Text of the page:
Miguel Azeez excelled in Arsenal’s 2-1 win over Crawley Town in the EFL Trophy- a competition already proving to be of value for the top academy talents.
Miguel Azeez’s man of the match display against Crawley Town relates well for the future in a competition where Arsenal has witnessed young stars come of age.
Two years ago, Bukayo Saka and Joe Willock were among those excelling for Freddie Ljungberg in the EFL Trophy. Currently, they are cornerstones of Mikel Arteta’s Arsenal first-team.
As Ljungberg explained when he lobbied Arsenal to join the party in 2018, this is an opportunity for youngsters to learn harsh truths about “men’s football”, to understand what it is to be buffeted by bigger and stronger defenders. Similarly, when they excel against senior opponents it teaches academy chief Per Mertesacker and technical director Edu something new.
They will not get carried away just because Azeez shone in a 2-1 win against lower league opposition but will view it as another encouraging step on the path. On his current trajectory, it is hard to see how the 18-year-old doesn’t eventually end up in Mikel Arteta’s plans.
Certainly, the senior coaching staff takes a keen interest in the progress of young prospects at Hale End; unlike in Unai Emery’s tenure, there is no Ljungberg-style figure that is expected to link up the academy with London Colney. Part of Mikel Arteta’s new remit as a manager is to have a more wide-ranging view of the club, meaning he and his staff take a close interest in the best and the brightest Steve Bould has to offer.
And as a general rule if you are spraying passes around with the zip and accuracy of this one in the dying minutes then Arteta is going to like what he sees.
Azeez has trained with the first team on occasions but having only turned 18 last month he does not have an extensive resume of youth football, there is still sufficient value in his involvement at the academy that the thought of sending him out on loan was not seriously entertained by Arsenal this summer.
Azeez’s numbers tell much of the story about his all-round midfield display. Per WyScout, he 45 of the 51 passes he attempted found their man, including all six he played forward and every one of the nine he played to the final third of the pitch. Three of his four through balls did not quite find his man, although they generally asked questions of the Crawley defense.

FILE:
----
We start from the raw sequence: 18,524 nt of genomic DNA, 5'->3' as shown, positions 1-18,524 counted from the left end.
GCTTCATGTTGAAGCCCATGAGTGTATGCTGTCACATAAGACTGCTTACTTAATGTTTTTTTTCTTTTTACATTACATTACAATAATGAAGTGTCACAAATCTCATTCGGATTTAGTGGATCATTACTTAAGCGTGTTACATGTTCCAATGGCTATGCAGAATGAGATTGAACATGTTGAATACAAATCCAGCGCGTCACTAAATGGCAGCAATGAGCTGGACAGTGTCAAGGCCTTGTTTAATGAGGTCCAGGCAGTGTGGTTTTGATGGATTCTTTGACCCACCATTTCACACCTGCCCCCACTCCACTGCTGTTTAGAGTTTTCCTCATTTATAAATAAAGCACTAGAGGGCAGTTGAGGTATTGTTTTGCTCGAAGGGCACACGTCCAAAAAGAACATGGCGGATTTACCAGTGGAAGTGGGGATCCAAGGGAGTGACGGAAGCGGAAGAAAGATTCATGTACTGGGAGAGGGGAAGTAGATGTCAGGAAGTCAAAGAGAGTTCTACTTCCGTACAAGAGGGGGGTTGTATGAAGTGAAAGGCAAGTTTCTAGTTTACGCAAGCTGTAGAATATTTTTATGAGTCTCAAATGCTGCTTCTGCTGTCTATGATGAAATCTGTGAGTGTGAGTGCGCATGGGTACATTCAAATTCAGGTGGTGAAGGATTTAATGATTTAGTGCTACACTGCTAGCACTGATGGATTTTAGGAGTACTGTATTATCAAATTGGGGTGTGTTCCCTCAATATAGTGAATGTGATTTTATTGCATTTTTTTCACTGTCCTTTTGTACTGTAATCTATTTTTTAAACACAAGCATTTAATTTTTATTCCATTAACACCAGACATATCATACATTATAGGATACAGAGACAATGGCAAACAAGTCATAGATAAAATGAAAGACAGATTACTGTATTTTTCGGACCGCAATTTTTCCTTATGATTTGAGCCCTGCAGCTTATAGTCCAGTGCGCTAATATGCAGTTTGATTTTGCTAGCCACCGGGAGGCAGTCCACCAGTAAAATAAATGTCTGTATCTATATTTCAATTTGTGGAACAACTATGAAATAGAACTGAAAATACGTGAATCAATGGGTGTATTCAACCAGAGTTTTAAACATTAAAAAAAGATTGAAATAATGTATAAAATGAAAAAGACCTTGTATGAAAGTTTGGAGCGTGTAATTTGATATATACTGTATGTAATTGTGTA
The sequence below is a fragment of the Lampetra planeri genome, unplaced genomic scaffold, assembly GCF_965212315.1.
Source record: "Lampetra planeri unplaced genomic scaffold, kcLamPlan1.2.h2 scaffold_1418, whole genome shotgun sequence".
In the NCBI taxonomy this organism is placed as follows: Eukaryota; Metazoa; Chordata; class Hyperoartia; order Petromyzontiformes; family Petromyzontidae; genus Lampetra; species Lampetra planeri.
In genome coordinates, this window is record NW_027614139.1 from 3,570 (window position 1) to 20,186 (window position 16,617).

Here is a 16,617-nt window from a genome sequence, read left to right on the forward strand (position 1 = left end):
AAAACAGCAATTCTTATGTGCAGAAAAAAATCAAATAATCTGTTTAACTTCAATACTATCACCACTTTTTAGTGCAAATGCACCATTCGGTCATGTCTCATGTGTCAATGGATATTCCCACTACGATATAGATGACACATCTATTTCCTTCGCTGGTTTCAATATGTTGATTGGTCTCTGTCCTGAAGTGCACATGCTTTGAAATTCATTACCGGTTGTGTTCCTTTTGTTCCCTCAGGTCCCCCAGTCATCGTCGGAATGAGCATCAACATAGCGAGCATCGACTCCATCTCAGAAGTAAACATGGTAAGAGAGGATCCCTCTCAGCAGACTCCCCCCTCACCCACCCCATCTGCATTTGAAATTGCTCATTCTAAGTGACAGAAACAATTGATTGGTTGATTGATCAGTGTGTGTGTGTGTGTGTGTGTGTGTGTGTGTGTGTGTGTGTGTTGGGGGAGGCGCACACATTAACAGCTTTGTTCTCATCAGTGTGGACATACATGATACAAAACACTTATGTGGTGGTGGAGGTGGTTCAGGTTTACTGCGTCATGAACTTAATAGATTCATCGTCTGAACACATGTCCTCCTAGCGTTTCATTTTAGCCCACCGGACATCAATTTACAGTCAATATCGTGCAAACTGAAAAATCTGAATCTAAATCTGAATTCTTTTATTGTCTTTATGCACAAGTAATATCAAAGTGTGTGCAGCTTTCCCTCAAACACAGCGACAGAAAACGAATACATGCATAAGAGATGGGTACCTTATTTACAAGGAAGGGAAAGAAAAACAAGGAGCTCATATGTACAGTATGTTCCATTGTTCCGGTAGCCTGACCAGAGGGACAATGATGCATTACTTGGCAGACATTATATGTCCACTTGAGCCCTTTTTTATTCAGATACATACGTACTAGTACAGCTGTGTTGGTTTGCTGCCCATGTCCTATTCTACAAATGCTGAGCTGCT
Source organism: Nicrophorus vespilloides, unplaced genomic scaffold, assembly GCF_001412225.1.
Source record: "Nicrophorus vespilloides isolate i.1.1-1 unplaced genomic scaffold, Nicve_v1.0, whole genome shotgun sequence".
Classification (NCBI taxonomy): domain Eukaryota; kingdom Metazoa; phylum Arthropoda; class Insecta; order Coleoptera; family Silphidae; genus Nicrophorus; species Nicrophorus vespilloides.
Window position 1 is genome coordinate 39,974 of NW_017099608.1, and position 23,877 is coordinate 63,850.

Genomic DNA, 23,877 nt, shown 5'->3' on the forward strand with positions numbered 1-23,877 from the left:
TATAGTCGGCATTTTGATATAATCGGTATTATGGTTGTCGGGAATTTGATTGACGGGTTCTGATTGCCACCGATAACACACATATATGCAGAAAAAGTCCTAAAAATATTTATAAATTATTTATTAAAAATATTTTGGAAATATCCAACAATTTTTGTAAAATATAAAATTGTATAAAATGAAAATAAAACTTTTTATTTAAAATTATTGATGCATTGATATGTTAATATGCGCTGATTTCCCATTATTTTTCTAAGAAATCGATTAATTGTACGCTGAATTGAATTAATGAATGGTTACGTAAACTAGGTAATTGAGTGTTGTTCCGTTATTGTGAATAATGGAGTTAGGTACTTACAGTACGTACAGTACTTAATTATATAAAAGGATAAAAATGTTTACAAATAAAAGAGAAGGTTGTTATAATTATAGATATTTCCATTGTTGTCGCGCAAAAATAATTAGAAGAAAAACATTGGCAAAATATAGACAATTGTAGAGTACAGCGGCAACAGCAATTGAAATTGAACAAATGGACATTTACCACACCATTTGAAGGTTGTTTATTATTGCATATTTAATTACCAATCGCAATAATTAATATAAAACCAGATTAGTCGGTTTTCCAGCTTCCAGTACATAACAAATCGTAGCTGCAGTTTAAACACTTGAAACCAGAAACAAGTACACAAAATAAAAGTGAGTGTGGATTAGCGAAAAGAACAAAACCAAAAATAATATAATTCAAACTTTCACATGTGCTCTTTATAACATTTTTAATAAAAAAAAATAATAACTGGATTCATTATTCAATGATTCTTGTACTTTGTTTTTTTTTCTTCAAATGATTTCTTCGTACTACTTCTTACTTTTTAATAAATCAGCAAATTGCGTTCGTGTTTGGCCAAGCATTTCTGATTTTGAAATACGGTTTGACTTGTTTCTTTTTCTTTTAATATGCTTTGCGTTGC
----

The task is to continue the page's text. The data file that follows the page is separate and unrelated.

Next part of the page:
The one that did was the pass of the night, releasing Kido Taylor-Hart to round the Crawley goalkeeper and square for Jordan McAneff to score.
Defensively Azeez put in quite the shift with seven interceptions, two ball recoveries in the Crawley half and three of seven loose ball duels won, the latter more encouraging than it might seem when one considers that this teenager was up against opponents with many more years’ experience than him.
The most immediately apparent trait that Azeez displayed at Broadfield Stadium was an ability to continually find pockets of space in which to operate. That was apparent as early as the seventh minute when the youngster kept slipping into the interior channel between Jack Powell and Archie Davis, finding himself just enough space to collect possession, turn with the ball and drive forwards.
An equally common thread throughout Azeez’s man of the match display was what happened after he had made that initial pass. Though he is inspired by the likes of Sergio Busquets he does not sit deep and function as a metronome but rather looks to drive into the box.
Throughout the win, he was combining effectively with the other standout prospect from his age group, young winger Ben Cottrell. On Tuesday’s evidence, there is already a symbiotic link between the two, when Azeez darts into space around he can be sure that Arsenal’s No.41 will find him.